“Truth is by nature self-evident. As soon as you remove the cobwebs of ignorance that surround it, it shines clear.” — Mahatma Gandhi




Chrome + LEGO: You can build whatever you like. (2014, January 28). Retrieved February 2, 2014, from

Google. (2013). Retrieved February 1, 2014, from

Lenovo to acquire Motorola Mobility. (2014, January 29). Retrieved February 2, 2014, from


The Entrepreneurial Culture

Published February 27, 2013 by Mayrbear's Lair


Research reveals that more and more companies are embracing an entrepreneurial culture in the innovation process within their organizations. Firms have begun to comprehend that the nature of innovation is transforming the workplace and have developed policies to accommodate this paradigm shift.  The field of innovation now expands beyond the traditional arenas of science and technology.  Organizations have done this by instigating innovation in ways that also address new components to include: 1) co-creation, 2) user involvement, and 3) environmental and social challenges (Prahalad, 2010). The Lego Corporation, for example has emerged as a company that incorporates a visible entrepreneurial culture.


In 2006, innovators at Lego decided to involve users in the early stages of the development process for the next generation of a popular product called Mindstorms.  They picked four advanced users from an online community to help develop new features. This strategic union between users and non-users from the in-house production staff turned out to be quite successful and a contribution to Lego’s culture toward a better organizational experience. The experience and insight users offered were a valuable asset for the engineers who could now develop a new product directly with the feedback of the operators. It was so successful, they eventually became a part of the Lego Innovation team and the new version of Mindstorms NXT went on to garner two achievement awards within the first few months of its release. MacDonald (2008) purports that working for a huge corporation can hinder productivity due to the bureaucratic nature.  In other words there is less freedom to engage in creativity that can help individuals fully realize their potential (MacDonald, 2008, pp. 4-6). The Lego corporation has found a way to break some of these bureaucratic barriers by incorporating innovative entrepreneurial techniques.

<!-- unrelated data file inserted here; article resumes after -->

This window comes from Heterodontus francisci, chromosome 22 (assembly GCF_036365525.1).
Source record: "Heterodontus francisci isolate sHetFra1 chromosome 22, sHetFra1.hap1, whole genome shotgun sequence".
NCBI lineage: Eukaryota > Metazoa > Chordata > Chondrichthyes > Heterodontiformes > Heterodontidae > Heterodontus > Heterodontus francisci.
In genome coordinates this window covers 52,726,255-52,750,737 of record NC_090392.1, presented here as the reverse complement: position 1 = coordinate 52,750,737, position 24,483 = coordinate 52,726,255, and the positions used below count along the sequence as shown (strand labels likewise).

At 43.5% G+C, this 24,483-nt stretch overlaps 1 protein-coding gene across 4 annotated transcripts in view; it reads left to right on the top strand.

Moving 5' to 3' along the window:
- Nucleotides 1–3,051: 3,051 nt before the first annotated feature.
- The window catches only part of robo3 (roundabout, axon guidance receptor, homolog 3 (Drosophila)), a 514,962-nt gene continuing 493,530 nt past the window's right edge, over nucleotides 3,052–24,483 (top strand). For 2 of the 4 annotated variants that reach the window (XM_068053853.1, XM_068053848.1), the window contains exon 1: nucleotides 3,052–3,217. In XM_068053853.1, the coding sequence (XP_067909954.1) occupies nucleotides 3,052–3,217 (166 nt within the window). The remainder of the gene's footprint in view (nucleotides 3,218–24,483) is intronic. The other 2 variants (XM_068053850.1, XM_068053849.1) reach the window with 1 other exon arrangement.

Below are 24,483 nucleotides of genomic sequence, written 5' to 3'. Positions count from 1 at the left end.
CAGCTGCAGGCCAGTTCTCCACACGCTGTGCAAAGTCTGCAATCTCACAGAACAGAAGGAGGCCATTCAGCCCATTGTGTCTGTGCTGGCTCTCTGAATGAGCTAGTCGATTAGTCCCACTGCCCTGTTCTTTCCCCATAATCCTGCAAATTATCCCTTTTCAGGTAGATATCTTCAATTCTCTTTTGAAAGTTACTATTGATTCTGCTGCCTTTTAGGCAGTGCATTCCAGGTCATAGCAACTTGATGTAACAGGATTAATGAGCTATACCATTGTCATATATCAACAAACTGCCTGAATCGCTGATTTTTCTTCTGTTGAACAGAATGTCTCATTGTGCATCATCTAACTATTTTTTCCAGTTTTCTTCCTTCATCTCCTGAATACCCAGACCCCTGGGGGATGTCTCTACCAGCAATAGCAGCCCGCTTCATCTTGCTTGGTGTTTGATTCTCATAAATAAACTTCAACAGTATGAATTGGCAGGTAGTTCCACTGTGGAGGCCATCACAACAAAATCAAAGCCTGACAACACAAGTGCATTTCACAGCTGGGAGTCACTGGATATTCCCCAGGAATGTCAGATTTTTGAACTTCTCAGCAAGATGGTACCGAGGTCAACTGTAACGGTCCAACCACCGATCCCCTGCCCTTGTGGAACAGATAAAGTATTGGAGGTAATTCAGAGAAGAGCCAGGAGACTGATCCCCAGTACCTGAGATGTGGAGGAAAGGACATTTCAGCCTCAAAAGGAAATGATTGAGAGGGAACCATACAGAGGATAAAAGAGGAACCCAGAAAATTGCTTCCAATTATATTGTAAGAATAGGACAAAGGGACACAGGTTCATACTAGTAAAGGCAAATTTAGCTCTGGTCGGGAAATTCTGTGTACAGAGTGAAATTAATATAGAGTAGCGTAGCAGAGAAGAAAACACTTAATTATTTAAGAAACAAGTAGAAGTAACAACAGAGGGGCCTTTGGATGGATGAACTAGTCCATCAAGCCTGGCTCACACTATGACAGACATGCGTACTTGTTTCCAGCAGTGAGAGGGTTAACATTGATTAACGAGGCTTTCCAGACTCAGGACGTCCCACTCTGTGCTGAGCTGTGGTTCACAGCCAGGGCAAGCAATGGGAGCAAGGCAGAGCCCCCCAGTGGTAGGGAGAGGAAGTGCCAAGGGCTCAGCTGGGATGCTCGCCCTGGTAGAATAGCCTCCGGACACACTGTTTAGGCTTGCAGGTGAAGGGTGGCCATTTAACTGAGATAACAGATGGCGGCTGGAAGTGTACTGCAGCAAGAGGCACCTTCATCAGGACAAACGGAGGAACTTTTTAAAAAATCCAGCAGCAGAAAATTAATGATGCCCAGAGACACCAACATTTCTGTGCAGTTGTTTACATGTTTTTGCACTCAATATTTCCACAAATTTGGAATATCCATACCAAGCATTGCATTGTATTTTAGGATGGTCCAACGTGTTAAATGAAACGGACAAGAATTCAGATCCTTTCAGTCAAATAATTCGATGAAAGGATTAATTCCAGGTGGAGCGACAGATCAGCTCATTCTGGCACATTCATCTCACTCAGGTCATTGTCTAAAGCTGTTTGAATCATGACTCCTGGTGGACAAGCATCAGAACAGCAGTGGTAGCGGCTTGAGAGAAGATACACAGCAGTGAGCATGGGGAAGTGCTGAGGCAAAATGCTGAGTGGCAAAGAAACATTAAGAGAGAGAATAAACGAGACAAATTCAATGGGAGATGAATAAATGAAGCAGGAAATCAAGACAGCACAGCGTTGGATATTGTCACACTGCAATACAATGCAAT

Economic crisis and high unemployment rates forced some out of the world of bureaumania and into the world of entrepreneurship. It forced some individuals to find solutions outside the box for employment. For example, one person began offering marketing and social media production services to a select corporate executives as an independent contractor.  The venture is still in the infancy stages as they continue to learn from their experiences and work out the bugs from the structures that hinder the process which include the expansion of a client base and the resources to support it. Badal (2013) suggests that creating the right environment which includes: (a) being open to risk, (b) developing trusting relationships, (c) building skills and knowledge, (d) offering support, (e) obtaining access to resources, (f) maintaining a supportive organizational structure, and (g) setting realistic goals, is pivotal for the innovation process that is emerging in the entrepreneurial sector (Badal, 2013).



Badal, S. (2013). Building corporate entrepreneurship is hard work. Retrieved February 13, 2013, from Gallup Business Journal:

MacDonald, R. (2008). Beat the system: 11 secrets to building an entrepreneurial culture in a bureaucratic world. Hoboken, NJ: John Wiley & Sons, Inc.

Prahalad, C. K. (2010). The new nature of innovation. Ann Arbor, MI: OECD.